Servey Makes LAFD History: First Woman Fire Marshal

Wendy Servey makes local history as the first woman Fire Marshal at the Los Alamos Fire Department. Photo by Kirsten Laskey/
Los Alamos Daily Post

Wendy Servey has worn a lot of hats during the 12 years she has worked for the Los Alamos Fire Department. Five weeks ago she received a new one: Fire Marshal.

It’s not just a new hat she has earned but a major milestone. Servey is the first female Fire Marshal in the Los Alamos Fire Department.

Prior to being Fire Marshal, Servey was an Operation Battalion Chief. Essentially, she switched positions with former Fire Marshal Jeff Wettleland. Wettleland is now an Operational Battalion Chief for B-Shift.  

“I’m just trying to build off his platform and continue the good work he set forth,” Servey said.

Fire Chief Troy Hughes describes Servey as a “rock star” in the department who likes to take on challenges and her new position allows her to expand her abilities in the fire department.

“We’re excited to have Wendy come over to take this position … we think she will do well and we’re glad to have her at the Los Alamos Fire Department,” Hughes said.

As Fire Marshal, Servey said she and her team inspect some 700-800 businesses, entities and organizations in the County for fire and life safety. Life safety includes having exists easily accessible, checking general fire hazards, fire alarm and sprinkler systems and fire department access.

What they look for during inspections are taken from the National Fire Protection Association (NFPA), which is NFPA-1 and NFPA 101. These two documents, which reference others as guiding documents, are standards adopted by county ordinance as its fire code.

Servey said the standards contain the minimum consensus codes for fire and life safety. If during an inspection, something is discovered that goes against the codes, Servey said she will utilize education to solve the issue, before enforcement unless the violation is an immediate life threat.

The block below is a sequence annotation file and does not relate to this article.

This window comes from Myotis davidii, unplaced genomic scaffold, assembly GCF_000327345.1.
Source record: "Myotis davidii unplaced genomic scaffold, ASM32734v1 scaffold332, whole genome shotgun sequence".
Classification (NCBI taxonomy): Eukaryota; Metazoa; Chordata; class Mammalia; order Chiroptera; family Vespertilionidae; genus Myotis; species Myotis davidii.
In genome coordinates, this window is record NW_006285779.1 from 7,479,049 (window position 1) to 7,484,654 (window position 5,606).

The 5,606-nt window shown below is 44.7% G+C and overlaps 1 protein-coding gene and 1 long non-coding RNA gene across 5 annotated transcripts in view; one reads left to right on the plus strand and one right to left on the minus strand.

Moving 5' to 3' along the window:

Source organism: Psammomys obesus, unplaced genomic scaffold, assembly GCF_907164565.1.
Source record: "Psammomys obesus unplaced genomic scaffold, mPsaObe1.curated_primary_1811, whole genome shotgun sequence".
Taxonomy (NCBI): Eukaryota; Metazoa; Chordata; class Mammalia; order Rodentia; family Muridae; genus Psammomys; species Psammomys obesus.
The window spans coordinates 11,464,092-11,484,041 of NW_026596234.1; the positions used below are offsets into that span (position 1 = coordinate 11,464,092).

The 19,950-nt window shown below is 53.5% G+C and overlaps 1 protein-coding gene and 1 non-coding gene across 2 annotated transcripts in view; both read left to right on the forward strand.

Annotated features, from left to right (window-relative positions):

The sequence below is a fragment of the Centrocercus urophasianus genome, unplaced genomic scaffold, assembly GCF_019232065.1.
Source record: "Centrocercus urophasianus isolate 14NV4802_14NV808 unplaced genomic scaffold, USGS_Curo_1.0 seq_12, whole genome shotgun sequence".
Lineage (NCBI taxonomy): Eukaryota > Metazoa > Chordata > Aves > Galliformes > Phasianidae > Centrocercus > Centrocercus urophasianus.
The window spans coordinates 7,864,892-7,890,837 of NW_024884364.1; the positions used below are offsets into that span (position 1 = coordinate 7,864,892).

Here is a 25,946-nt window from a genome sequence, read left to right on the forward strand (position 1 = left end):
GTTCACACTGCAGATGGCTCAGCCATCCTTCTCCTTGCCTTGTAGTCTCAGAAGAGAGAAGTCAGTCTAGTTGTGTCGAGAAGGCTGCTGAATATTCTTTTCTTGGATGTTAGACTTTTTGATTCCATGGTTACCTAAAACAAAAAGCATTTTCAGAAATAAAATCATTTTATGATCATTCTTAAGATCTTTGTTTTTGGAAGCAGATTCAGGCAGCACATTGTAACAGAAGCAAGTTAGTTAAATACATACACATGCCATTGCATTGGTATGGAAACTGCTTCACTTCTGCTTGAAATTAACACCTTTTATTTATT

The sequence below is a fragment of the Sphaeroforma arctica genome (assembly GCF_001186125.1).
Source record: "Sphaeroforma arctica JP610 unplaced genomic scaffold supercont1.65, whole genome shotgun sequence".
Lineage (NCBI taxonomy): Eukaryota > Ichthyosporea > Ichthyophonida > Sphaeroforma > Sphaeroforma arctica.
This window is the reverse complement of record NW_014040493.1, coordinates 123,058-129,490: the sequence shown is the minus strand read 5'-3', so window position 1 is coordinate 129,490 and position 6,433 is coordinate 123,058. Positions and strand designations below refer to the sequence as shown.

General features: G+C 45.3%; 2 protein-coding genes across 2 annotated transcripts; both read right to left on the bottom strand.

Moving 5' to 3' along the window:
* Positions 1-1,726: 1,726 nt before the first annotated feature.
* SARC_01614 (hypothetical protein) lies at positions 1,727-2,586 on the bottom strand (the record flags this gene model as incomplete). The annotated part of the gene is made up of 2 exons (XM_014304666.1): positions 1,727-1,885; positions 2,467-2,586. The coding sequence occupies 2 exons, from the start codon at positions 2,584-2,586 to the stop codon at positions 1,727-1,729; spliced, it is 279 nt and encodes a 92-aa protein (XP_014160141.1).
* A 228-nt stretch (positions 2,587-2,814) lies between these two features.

“It all comes down to education,” Servey said.

A few common fire and life safety concerns found during fire inspections are: keep doorways clear, don’t put storage in front of electrical units, keep street addresses visible and legible, conduct fire extinguisher monthly safety checks and use surge protectors rather than plugging one extension cord into another.

After an inspection, the property owner will be sent an electronic copy of the report and if there are any problems, the fire department will return in 30 days to do a reinspection.

“Usually most people are pretty good about it (and fix the problems),” Servey said.

In addition to inspections, Servey said her division also oversees fire investigations as well as reviews building plans for new construction or remodels. She explained in reviewing plans, the Fire Marshal’s focus is on fire and life safety features such as sprinkler coverage, exit signs and lighting, alarms systems and egress travel paths and distance and capacity.

Although she is relatively new to the position, Servey said she is enjoying the work.

“I’ve been pleasantly surprised,” she said. “I’m learning something new every day, which I enjoy and view as a challenge.”

Servey joined LAFD in 2006. During that time, she was promoted to Captain then Battalion Chief before becoming the Fire Marshal. The opportunities the fire department offers are one of things she said she appreciates the most about it.

“The department brings a lot of opportunities. We have a lot of resources here,” Servey said.

LAFD participates in trainings both locally and outside the department, she said, such as the Fire Department Instructors Conference (FDIC), and the National Fire Academy (NFA) or locally, the hazmat challenge and an instructor from the NFPA taught a certified fire inspector class this year, which was LANL-LAFD sponsored.

“We’ve sent a lot of people places, or brought instructors here so they can spread ideas,” Servey said.

It seems clear firefighting is a big passion for Servey. Even in her free time, she volunteers her services as District Chief for the Santa Fe County Fire Department. She describes it as her “fun job.”

Plus, Hughes said she is attending the Executive Fire Officer Program through the U.S. Fire Administration National Fire Academy.